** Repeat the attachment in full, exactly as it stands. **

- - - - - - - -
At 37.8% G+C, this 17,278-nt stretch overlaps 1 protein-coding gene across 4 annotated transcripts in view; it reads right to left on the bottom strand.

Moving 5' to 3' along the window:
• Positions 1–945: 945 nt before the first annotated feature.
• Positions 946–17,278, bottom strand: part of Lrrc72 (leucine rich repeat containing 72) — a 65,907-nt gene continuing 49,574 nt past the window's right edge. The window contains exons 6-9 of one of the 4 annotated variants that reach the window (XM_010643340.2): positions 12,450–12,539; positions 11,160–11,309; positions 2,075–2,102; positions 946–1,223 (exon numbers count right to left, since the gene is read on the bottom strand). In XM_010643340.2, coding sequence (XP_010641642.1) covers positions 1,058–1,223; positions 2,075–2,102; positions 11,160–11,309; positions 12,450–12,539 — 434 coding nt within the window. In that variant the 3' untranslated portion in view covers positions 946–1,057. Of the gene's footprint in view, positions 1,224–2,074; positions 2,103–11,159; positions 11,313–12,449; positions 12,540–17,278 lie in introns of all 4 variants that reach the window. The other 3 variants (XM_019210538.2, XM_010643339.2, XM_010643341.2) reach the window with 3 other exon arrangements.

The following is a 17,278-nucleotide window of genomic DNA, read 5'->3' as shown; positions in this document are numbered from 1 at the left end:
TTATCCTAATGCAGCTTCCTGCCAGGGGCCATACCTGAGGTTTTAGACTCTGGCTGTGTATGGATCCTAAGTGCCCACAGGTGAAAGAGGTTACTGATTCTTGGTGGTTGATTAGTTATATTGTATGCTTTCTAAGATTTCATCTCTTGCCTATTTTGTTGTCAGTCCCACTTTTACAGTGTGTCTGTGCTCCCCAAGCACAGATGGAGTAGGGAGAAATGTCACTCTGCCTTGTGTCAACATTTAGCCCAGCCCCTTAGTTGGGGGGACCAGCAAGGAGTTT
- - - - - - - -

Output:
At 37.8% G+C, this 17,278-nt stretch overlaps 1 protein-coding gene across 4 annotated transcripts in view; it reads right to left on the bottom strand.

Moving 5' to 3' along the window:
• Positions 1–945: 945 nt before the first annotated feature.
• Positions 946–17,278, bottom strand: part of Lrrc72 (leucine rich repeat containing 72) — a 65,907-nt gene continuing 49,574 nt past the window's right edge. The window contains exons 6-9 of one of the 4 annotated variants that reach the window (XM_010643340.2): positions 12,450–12,539; positions 11,160–11,309; positions 2,075–2,102; positions 946–1,223 (exon numbers count right to left, since the gene is read on the bottom strand). In XM_010643340.2, coding sequence (XP_010641642.1) covers positions 1,058–1,223; positions 2,075–2,102; positions 11,160–11,309; positions 12,450–12,539 — 434 coding nt within the window. In that variant the 3' untranslated portion in view covers positions 946–1,057. Of the gene's footprint in view, positions 1,224–2,074; positions 2,103–11,159; positions 11,313–12,449; positions 12,540–17,278 lie in introns of all 4 variants that reach the window. The other 3 variants (XM_019210538.2, XM_010643339.2, XM_010643341.2) reach the window with 3 other exon arrangements.

The following is a 17,278-nucleotide window of genomic DNA, read 5'->3' as shown; positions in this document are numbered from 1 at the left end:
TTATCCTAATGCAGCTTCCTGCCAGGGGCCATACCTGAGGTTTTAGACTCTGGCTGTGTATGGATCCTAAGTGCCCACAGGTGAAAGAGGTTACTGATTCTTGGTGGTTGATTAGTTATATTGTATGCTTTCTAAGATTTCATCTCTTGCCTATTTTGTTGTCAGTCCCACTTTTACAGTGTGTCTGTGCTCCCCAAGCACAGATGGAGTAGGGAGAAATGTCACTCTGCCTTGTGTCAACATTTAGCCCAGCCCCTTAGTTGGGGGGACCAGCAAGGAGTTT